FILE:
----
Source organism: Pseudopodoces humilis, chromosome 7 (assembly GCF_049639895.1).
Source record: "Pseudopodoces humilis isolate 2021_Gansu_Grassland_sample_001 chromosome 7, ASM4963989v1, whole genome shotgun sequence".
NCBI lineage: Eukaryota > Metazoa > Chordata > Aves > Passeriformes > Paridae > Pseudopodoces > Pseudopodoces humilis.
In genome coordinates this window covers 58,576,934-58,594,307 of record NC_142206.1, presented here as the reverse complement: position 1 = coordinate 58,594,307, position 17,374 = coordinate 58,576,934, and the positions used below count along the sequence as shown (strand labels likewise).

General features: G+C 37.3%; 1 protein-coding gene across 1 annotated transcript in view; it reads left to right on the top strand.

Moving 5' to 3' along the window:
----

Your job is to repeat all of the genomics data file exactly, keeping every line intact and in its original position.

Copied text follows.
Source organism: Pseudopodoces humilis, chromosome 7 (assembly GCF_049639895.1).
Source record: "Pseudopodoces humilis isolate 2021_Gansu_Grassland_sample_001 chromosome 7, ASM4963989v1, whole genome shotgun sequence".
NCBI lineage: Eukaryota > Metazoa > Chordata > Aves > Passeriformes > Paridae > Pseudopodoces > Pseudopodoces humilis.
In genome coordinates this window covers 58,576,934-58,594,307 of record NC_142206.1, presented here as the reverse complement: position 1 = coordinate 58,594,307, position 17,374 = coordinate 58,576,934, and the positions used below count along the sequence as shown (strand labels likewise).

General features: G+C 37.3%; 1 protein-coding gene across 1 annotated transcript in view; it reads left to right on the top strand.

Moving 5' to 3' along the window: